Earlier this year, the state re-opened Sitka’s public assistance office — to the relief of many. When the office was closed, the welfare caseload became severely backlogged. Locals who rely on benefits were not able to quickly renew, pushing many over the edge. Sitka’s pantries were put to the test.
Blossom Twitchell pulled back a curtain, revealing Sitka Tribe of Alaska’s pantry. “We have crackers and rice and noodles and chili,” she noted. Twitchell is a case worker for the social services department. The pantry is open to all tribal citizens regardless of income.
At the start of the month, staff go grocery shopping and stock the pantry with staple goods. Three weeks into August, when this interview took place, the shelves were mostly bare.
“A lot of people are using their food money to pay utilities and rent and cost of living expenses. We are seeing a spike in our [pantry use] numbers,” Twitchell said.
Food insecurity in Sitka has deepened and also broadened. Jean Swanson, an outreach family caseworker, said she’s seen tribal citizens come into her office seeking help that never did before.
“We were seeing families that usually are self-sufficient coming in. We were seeing them for the first time,” Swanson said. As a result, what used to last a month at STA’s pantry now lasts a week and half. Why?”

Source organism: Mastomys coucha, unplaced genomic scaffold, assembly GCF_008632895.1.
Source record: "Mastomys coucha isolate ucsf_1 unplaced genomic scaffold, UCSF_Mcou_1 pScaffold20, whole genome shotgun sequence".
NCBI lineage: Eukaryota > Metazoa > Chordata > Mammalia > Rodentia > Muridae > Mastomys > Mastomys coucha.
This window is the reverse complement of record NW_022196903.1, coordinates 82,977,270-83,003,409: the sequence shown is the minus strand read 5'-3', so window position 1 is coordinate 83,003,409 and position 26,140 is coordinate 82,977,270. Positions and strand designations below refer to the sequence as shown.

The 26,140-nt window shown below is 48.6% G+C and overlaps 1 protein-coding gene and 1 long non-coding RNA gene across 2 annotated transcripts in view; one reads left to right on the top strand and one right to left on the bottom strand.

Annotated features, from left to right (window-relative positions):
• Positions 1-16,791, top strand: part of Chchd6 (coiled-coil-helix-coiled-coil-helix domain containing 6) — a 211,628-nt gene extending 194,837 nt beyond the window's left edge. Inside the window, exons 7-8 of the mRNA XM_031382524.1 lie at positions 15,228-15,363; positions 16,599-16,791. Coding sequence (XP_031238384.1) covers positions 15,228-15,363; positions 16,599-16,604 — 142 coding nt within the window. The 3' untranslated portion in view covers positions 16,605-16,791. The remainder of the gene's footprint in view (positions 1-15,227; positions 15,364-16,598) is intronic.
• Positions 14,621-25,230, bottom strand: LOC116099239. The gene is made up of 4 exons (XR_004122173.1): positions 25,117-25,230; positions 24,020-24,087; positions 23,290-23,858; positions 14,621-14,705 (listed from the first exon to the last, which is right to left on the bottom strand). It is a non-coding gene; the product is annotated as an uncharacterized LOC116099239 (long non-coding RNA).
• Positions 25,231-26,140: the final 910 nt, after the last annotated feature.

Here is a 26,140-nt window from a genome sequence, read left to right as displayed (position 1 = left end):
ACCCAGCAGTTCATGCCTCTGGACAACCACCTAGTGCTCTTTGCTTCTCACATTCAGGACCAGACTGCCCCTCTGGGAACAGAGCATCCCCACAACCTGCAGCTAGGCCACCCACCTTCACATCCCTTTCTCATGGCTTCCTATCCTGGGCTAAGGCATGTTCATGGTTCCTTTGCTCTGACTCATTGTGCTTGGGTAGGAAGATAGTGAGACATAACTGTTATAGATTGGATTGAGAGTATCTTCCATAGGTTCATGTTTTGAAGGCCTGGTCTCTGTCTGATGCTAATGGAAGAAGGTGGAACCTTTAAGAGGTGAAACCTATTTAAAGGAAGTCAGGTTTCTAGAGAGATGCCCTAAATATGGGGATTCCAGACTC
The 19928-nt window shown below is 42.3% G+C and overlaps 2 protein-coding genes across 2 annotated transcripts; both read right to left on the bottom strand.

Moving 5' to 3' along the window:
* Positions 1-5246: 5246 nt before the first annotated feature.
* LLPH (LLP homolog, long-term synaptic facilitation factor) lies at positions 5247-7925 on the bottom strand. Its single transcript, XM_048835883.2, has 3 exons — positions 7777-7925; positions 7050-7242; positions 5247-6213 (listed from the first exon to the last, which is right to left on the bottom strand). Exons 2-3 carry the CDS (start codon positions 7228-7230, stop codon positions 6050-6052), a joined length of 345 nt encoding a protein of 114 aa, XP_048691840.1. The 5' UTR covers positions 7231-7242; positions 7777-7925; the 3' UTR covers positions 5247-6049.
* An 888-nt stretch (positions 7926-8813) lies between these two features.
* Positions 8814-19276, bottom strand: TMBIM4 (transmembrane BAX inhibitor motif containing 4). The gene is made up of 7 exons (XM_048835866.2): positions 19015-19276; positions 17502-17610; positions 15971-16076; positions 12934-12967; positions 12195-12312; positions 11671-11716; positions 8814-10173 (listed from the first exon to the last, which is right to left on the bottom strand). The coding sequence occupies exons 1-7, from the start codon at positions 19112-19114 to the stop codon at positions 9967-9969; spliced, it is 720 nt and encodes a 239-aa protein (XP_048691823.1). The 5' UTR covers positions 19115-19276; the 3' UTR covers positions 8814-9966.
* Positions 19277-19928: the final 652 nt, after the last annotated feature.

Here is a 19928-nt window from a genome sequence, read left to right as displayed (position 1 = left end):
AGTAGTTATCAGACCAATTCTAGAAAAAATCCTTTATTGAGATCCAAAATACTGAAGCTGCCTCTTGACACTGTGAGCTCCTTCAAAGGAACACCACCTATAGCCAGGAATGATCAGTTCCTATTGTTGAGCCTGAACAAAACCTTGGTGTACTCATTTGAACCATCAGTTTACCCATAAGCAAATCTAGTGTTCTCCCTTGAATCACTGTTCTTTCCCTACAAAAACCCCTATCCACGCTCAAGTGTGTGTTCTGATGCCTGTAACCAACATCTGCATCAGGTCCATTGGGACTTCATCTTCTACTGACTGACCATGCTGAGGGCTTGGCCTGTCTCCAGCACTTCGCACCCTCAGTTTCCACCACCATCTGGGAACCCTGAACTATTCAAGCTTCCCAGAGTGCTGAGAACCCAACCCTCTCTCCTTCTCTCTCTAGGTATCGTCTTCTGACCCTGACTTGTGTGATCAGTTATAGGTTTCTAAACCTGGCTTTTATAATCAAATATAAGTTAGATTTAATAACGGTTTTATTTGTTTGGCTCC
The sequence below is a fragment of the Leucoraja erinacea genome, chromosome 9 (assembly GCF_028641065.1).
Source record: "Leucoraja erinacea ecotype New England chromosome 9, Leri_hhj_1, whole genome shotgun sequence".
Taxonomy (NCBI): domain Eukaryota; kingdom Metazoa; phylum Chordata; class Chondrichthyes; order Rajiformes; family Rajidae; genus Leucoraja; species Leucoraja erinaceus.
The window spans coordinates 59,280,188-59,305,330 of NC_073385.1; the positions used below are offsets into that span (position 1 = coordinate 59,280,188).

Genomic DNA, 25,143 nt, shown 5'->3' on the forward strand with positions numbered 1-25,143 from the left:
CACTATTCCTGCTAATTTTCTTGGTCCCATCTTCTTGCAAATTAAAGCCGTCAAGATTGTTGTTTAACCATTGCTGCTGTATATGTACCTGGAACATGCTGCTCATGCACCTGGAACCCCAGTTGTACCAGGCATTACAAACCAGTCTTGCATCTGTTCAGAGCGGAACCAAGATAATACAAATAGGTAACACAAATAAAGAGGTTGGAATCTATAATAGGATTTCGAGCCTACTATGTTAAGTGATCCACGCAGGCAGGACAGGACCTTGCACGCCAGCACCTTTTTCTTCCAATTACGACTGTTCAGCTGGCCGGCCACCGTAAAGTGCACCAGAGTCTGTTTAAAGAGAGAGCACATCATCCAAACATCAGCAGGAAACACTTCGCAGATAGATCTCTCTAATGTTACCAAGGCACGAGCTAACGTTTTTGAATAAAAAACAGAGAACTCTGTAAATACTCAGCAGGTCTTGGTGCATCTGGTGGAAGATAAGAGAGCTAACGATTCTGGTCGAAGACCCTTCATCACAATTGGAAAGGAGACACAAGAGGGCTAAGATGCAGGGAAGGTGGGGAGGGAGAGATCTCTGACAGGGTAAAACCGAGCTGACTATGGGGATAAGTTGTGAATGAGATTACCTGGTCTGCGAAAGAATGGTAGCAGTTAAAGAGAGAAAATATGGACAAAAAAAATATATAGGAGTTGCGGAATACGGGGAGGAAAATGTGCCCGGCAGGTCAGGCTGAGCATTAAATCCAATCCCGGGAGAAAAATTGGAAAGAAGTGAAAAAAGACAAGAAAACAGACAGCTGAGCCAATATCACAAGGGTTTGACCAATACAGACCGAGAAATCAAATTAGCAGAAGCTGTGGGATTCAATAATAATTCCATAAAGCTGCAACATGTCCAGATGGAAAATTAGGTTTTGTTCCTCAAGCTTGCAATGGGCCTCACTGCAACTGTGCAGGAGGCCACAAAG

Both Swanson and Twitchell trace the upswing in pantry use this past year to the closure of Sitka’s public assistance office in June 2017. The district office, operated by the state Division of Public Assistance, is where locals could walk in the door, apply for food stamps, Medicaid, and other benefits, and have a technician on hand to help navigate the system.
The closure was the result of attrition. It made financial sense to the state in an era of budget cuts. The Juneau office took over Sitka’s case load and did what it could to keep up with demand, but eventually, the backlog grew and grew… and grew. Individuals were unable to renew their food stamps, formally known as SNAP benefits (Supplemental Nutrition Assistance Program). Without them, more Sitkans were going hungry. Approximately 10% of Sitka’s population uses food stamps.
“A lot people would call the Juneau office and they would get a machine,” Twitchell said. “When you’re in that moment of needing assistance and needing answers to what they needed to do to get back on, they weren’t finding the answers.”
Susan Briles, SEARHC and others began to submit complaints to the state ombudsman, as did other communities in Alaska experiencing their own delays. Twitchell and Briles even brought the issue before Sitka’s Health and Human Services commission.
In 2018, the state ombudsman investigated the Division of Public Assistance and found a backlog of 20,000 applications. Their report was released in May of this year. You can read it here. And in June, to the relief of many, the state re-opened Sitka’s office.
The office is housed in the same building as Sitka’s trial court. Applications are still processed elsewhere – this time in Ketchikan – but the two local positions have been re-hired.